A ‘significant and growing’ shortage of specialist doctors is hampering attempts to build a modern stroke treatment service across the UK, according to an expert doctors’ group.
The British Association of Stroke Physicians (BASP) says staffing levels are not keeping pace with advances in stroke medicine, meaning the UK is falling behind other countries on key treatments.
Statistics released earlier this month show health boards in Scotland are routinely falling short of a set of stroke care standards linked to reduced mortality and speedy discharge home after a stroke.
Stroke is now the leading cause of long-term disability in the UK. Treatment developments have seen death rates halve over the last 20 years and the number of survivors living with a disability is projected to increase by a third by 2035.
New treatments such as mechanical thrombectomy, which can be used to remove blood clots in the brain that are not responding to drugs, are not yet available in Scotland.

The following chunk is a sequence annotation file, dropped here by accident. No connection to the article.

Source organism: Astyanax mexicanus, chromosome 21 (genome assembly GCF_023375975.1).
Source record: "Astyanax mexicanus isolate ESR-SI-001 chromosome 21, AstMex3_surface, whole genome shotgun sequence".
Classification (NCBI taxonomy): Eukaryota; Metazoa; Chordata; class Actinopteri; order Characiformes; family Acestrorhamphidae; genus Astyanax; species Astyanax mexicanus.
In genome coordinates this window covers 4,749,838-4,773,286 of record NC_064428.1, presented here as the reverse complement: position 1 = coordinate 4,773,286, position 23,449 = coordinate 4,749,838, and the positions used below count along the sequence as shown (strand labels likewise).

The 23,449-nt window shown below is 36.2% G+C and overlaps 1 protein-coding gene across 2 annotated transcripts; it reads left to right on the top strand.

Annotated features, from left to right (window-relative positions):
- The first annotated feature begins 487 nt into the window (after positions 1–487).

‘Important clinical developments have overtaken the specialist resource that is currently available to support them,’ the stroke medicine workforce report states.
‘As a result, patient access to new service developments such as mechanical thrombectomy is very limited and lags behind other countries.’
More full-time stroke consultants are required to keep up with technical developments, BASP says.
To provide a ‘comprehensive’ service across the UK, the group estimates 226 more full-time consultants are needed on top of the current 676.
It is calling for more action to attract trainee doctors into stroke medicine and increased promotion of stroke medicine among medical students.
Professor Derek Bell, President of the Royal College of Physicians of Edinburgh, says hospitals need to be properly funded and doctors should be given time to train and teach stroke treatments.
“As a College, we support a comprehensive mechanical thrombectomy service across the UK – and indeed in Scotland, where no stroke centres are currently providing the treatment,” Prof Bell said.
“However, this will be most challenging if stroke centres are not properly staffed and resourced to deliver this key treatment, which can save lives and limit disability after a severe stroke.”